A 2020 Vision for Public Education in Ulster County, a partnership between the Center for Research, Regional Education, and Outreach (CRREO) at SUNY New Paltz and the Legislative Action Committee of the Ulster County School Boards Association, took a major step forward today with the release of the first two policy briefs in a planned series.
An Agenda for Change through Countywide Collaboration argues that in a time of continuing fiscal and social challenges a collaborative regional county-wide approach to education is essential. It will allow school districts to capitalize on economies of scale and enhance educational opportunity while preserving the local, community-based identity that is so important to citizens. Later School Start Times for Adolescents provides a review of the literature about later school start times and proposes it as a topic for further inquiry among school districts. Three districts already have this idea under discussion.
The partnership, a broad-based effort to support innovation and positive change in Ulster County schooling, seeks to promote countywide, regional thinking among the eight Ulster County school districts—Ellenville, Highland, Kingston, New Paltz, Onteora, Rondout Valley, Saugerties and Wallkill—with the goal of enriching educational opportunity for students and managing service delivery as efficiently as possible.
The effort began with a symposium in November 2013 on the SUNY New Paltz campus, which convened public education stakeholders to begin to conceptualize a countywide response to school districts’ current challenging circumstances. The work continued through two study groups charged with identifying potential areas of collaboration for Ulster County school districts. These study groups, staffed by subcommittees of A 2020 Vision for Public Education in Ulster County participants and supported by CRREO, met throughout the 2013-2014 school year and conducted research on a range of issues. These include regionalization of transportation; regional pre-kindergarten; enhancing educational opportunity through course-sharing, distance-learning, and sharing staff; later school start times for adolescents; and shared calendars and bell schedules to facilitate service-sharing. Finally, the groups compiled a list of legislative and regulatory barriers that inhibit the ability of school districts to engage in collaborative efforts. This may form a platform for legislative advocacy for Ulster County school districts.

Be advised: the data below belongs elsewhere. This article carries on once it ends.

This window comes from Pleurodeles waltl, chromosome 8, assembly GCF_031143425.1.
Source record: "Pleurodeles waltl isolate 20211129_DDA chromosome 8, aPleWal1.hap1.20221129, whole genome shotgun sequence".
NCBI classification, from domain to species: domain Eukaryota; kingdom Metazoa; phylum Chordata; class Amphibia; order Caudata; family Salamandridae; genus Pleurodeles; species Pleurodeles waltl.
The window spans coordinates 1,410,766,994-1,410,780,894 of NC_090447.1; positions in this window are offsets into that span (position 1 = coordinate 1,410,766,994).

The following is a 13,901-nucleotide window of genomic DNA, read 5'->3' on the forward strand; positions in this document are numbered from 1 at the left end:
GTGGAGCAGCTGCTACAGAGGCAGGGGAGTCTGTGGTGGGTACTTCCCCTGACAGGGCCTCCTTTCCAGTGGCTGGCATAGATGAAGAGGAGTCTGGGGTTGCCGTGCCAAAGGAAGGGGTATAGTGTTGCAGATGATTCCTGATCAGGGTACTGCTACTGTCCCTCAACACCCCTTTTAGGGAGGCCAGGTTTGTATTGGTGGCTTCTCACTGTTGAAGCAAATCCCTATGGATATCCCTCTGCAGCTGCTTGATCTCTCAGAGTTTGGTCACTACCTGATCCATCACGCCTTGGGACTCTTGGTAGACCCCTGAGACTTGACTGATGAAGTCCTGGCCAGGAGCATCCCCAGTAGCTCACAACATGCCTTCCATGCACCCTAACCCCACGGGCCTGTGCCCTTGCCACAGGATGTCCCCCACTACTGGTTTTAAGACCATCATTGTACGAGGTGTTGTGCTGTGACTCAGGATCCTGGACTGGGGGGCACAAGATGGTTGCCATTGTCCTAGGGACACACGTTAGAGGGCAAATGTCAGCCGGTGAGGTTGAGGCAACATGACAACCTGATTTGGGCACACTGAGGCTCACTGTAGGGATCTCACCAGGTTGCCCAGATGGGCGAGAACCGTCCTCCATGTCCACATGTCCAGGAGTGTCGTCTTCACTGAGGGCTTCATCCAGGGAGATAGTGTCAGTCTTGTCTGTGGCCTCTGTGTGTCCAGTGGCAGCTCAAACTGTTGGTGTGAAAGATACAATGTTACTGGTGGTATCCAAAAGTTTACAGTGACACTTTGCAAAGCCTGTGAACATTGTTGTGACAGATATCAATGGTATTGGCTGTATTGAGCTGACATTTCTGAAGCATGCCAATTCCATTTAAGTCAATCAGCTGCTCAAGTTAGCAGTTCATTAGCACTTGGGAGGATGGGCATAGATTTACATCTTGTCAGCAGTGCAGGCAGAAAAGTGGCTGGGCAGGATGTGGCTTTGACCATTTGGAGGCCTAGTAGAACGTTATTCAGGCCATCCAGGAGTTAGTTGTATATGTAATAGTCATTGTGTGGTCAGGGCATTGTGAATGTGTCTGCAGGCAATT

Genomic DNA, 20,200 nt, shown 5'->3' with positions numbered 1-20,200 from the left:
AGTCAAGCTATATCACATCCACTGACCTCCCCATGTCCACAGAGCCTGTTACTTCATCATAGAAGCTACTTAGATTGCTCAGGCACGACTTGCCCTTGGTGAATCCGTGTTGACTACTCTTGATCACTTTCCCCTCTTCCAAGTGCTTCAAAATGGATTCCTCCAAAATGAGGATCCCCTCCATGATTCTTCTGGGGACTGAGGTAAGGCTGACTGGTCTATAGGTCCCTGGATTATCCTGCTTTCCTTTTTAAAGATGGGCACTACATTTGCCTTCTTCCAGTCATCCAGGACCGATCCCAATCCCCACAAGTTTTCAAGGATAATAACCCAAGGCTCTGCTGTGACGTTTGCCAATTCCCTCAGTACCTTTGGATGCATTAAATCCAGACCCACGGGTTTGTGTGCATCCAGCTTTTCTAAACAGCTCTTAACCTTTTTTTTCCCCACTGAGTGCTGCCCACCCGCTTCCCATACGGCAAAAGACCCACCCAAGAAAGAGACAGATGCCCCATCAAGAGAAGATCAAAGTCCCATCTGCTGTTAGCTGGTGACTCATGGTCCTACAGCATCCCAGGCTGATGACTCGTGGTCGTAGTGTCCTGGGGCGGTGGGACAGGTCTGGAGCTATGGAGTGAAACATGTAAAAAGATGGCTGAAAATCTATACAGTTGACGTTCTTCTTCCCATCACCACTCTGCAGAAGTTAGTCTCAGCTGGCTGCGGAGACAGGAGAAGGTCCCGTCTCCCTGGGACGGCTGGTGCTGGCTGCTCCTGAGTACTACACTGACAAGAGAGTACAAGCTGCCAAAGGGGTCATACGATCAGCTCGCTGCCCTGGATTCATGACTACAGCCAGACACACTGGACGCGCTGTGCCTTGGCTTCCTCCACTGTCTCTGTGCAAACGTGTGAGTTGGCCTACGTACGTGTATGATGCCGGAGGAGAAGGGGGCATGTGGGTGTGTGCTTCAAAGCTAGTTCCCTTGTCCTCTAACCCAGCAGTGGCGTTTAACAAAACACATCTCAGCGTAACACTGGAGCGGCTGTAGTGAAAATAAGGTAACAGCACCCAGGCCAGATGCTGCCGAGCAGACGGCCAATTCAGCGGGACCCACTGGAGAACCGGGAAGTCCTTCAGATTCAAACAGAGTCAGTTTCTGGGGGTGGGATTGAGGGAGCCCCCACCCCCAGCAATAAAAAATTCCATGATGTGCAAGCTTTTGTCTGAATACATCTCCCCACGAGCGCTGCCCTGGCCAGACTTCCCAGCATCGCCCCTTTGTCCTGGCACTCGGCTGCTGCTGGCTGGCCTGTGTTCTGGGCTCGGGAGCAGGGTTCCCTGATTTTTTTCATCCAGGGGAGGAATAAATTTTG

CRREO Director Gerald Benjamin said, “Education is government’s most important function. In a time of tax caps, rapid demographic change and declining school enrollments, it is crucial that we seek smart new ways to efficiently and effectively deliver the best possible education for our children in the Hudson Valley.”
Beginning in August, and over the next few months, the study groups will issue additional short policy briefs about issues identified by 2020 Vision participants in order to further discussion about other collaborative potentialities. Participants will then reconvene in December 2014 to discuss these policy briefs and then decide upon whether and how to pursue specific areas of collaboration.
If you are interested in being on the mailing list for these policy briefs, please send an email with your address to email@example.com.
CRREO was established in 2007 to further engage the university and its people with communities, governments, not-for-profits, and businesses across our region. CRREO conducts and publicizes research on regional topics; creates and directs select institutes focusing on specific topics of regional interest; connects and partners with local governments, not-for-profits, and businesses to initiate reforms and advocate for best practices; contracts to assess the performance of public and not-for-profit agencies and programs; and works to foster intergovernmental collaboration and community engagement.
About A 2020 Vision for Public Education in Ulster County
A 2020 Vision for Public Education in Ulster County is about providing a framework and vehicle for discussions about countywide collaboration. Rather than piecing our sharing together, service by service, Ulster County school districts are developing a way to think collectively about how to go down this road together. In this way, we can maintain control over the character, shape, and extent of our collaborative efforts.